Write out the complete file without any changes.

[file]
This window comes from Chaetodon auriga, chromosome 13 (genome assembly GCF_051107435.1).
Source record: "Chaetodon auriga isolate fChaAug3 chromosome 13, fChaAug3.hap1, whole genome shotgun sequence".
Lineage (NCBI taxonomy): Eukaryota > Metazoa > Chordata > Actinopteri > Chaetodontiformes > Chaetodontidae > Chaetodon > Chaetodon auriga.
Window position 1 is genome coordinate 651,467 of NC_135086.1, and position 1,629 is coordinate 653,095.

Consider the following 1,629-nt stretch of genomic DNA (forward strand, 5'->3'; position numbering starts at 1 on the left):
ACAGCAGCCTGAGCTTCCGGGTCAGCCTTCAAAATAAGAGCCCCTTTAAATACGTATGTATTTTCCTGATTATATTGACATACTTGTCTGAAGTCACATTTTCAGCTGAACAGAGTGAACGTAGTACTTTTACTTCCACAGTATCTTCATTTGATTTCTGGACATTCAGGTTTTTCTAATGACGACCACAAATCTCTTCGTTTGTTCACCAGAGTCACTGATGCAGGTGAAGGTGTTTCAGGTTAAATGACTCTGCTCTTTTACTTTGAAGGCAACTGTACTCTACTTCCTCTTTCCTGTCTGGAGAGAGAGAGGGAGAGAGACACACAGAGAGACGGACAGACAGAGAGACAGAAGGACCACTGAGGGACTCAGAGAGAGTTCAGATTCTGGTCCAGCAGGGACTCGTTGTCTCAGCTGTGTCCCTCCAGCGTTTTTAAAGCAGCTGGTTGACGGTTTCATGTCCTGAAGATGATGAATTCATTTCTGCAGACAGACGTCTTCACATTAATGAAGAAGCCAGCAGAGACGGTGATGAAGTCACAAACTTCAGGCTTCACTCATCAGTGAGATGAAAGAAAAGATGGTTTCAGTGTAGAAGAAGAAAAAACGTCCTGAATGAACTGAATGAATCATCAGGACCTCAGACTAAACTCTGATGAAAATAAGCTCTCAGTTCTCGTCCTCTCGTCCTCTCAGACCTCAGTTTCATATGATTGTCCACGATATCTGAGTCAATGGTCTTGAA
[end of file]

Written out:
This window comes from Chaetodon auriga, chromosome 13 (genome assembly GCF_051107435.1).
Source record: "Chaetodon auriga isolate fChaAug3 chromosome 13, fChaAug3.hap1, whole genome shotgun sequence".
Lineage (NCBI taxonomy): Eukaryota > Metazoa > Chordata > Actinopteri > Chaetodontiformes > Chaetodontidae > Chaetodon > Chaetodon auriga.
Window position 1 is genome coordinate 651,467 of NC_135086.1, and position 1,629 is coordinate 653,095.

Consider the following 1,629-nt stretch of genomic DNA (forward strand, 5'->3'; position numbering starts at 1 on the left):
ACAGCAGCCTGAGCTTCCGGGTCAGCCTTCAAAATAAGAGCCCCTTTAAATACGTATGTATTTTCCTGATTATATTGACATACTTGTCTGAAGTCACATTTTCAGCTGAACAGAGTGAACGTAGTACTTTTACTTCCACAGTATCTTCATTTGATTTCTGGACATTCAGGTTTTTCTAATGACGACCACAAATCTCTTCGTTTGTTCACCAGAGTCACTGATGCAGGTGAAGGTGTTTCAGGTTAAATGACTCTGCTCTTTTACTTTGAAGGCAACTGTACTCTACTTCCTCTTTCCTGTCTGGAGAGAGAGAGGGAGAGAGACACACAGAGAGACGGACAGACAGAGAGACAGAAGGACCACTGAGGGACTCAGAGAGAGTTCAGATTCTGGTCCAGCAGGGACTCGTTGTCTCAGCTGTGTCCCTCCAGCGTTTTTAAAGCAGCTGGTTGACGGTTTCATGTCCTGAAGATGATGAATTCATTTCTGCAGACAGACGTCTTCACATTAATGAAGAAGCCAGCAGAGACGGTGATGAAGTCACAAACTTCAGGCTTCACTCATCAGTGAGATGAAAGAAAAGATGGTTTCAGTGTAGAAGAAGAAAAAACGTCCTGAATGAACTGAATGAATCATCAGGACCTCAGACTAAACTCTGATGAAAATAAGCTCTCAGTTCTCGTCCTCTCGTCCTCTCAGACCTCAGTTTCATATGATTGTCCACGATATCTGAGTCAATGGTCTTGAA